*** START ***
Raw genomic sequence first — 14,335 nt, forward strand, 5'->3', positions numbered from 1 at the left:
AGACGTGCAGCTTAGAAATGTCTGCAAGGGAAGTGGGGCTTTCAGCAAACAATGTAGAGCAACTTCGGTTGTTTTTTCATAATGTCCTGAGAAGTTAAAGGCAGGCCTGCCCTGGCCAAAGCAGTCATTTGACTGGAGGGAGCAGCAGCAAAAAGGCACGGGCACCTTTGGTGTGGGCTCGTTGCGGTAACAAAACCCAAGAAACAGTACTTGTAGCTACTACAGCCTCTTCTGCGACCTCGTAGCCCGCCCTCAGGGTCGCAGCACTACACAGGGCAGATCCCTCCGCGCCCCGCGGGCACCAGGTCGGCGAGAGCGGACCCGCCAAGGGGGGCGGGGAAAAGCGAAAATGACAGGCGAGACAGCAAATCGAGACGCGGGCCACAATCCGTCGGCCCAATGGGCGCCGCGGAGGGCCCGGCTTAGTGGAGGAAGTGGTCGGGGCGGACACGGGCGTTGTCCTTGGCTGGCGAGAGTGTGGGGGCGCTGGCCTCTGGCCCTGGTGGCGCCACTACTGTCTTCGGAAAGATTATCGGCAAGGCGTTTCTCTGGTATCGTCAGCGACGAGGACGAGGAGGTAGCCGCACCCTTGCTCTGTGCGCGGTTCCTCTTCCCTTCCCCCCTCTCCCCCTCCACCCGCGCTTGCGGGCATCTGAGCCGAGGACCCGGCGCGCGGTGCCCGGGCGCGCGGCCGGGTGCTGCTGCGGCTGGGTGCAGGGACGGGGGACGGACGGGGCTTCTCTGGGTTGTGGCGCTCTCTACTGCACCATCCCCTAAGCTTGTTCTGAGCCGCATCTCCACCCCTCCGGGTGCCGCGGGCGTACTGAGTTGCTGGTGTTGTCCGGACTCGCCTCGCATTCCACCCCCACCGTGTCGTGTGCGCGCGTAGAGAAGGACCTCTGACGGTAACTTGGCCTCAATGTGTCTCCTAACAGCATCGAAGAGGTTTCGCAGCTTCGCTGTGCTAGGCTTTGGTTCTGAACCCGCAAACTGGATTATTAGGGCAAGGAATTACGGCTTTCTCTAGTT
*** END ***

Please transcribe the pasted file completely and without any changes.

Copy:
Raw genomic sequence first — 14,335 nt, forward strand, 5'->3', positions numbered from 1 at the left:
AGACGTGCAGCTTAGAAATGTCTGCAAGGGAAGTGGGGCTTTCAGCAAACAATGTAGAGCAACTTCGGTTGTTTTTTCATAATGTCCTGAGAAGTTAAAGGCAGGCCTGCCCTGGCCAAAGCAGTCATTTGACTGGAGGGAGCAGCAGCAAAAAGGCACGGGCACCTTTGGTGTGGGCTCGTTGCGGTAACAAAACCCAAGAAACAGTACTTGTAGCTACTACAGCCTCTTCTGCGACCTCGTAGCCCGCCCTCAGGGTCGCAGCACTACACAGGGCAGATCCCTCCGCGCCCCGCGGGCACCAGGTCGGCGAGAGCGGACCCGCCAAGGGGGGCGGGGAAAAGCGAAAATGACAGGCGAGACAGCAAATCGAGACGCGGGCCACAATCCGTCGGCCCAATGGGCGCCGCGGAGGGCCCGGCTTAGTGGAGGAAGTGGTCGGGGCGGACACGGGCGTTGTCCTTGGCTGGCGAGAGTGTGGGGGCGCTGGCCTCTGGCCCTGGTGGCGCCACTACTGTCTTCGGAAAGATTATCGGCAAGGCGTTTCTCTGGTATCGTCAGCGACGAGGACGAGGAGGTAGCCGCACCCTTGCTCTGTGCGCGGTTCCTCTTCCCTTCCCCCCTCTCCCCCTCCACCCGCGCTTGCGGGCATCTGAGCCGAGGACCCGGCGCGCGGTGCCCGGGCGCGCGGCCGGGTGCTGCTGCGGCTGGGTGCAGGGACGGGGGACGGACGGGGCTTCTCTGGGTTGTGGCGCTCTCTACTGCACCATCCCCTAAGCTTGTTCTGAGCCGCATCTCCACCCCTCCGGGTGCCGCGGGCGTACTGAGTTGCTGGTGTTGTCCGGACTCGCCTCGCATTCCACCCCCACCGTGTCGTGTGCGCGCGTAGAGAAGGACCTCTGACGGTAACTTGGCCTCAATGTGTCTCCTAACAGCATCGAAGAGGTTTCGCAGCTTCGCTGTGCTAGGCTTTGGTTCTGAACCCGCAAACTGGATTATTAGGGCAAGGAATTACGGCTTTCTCTAGTT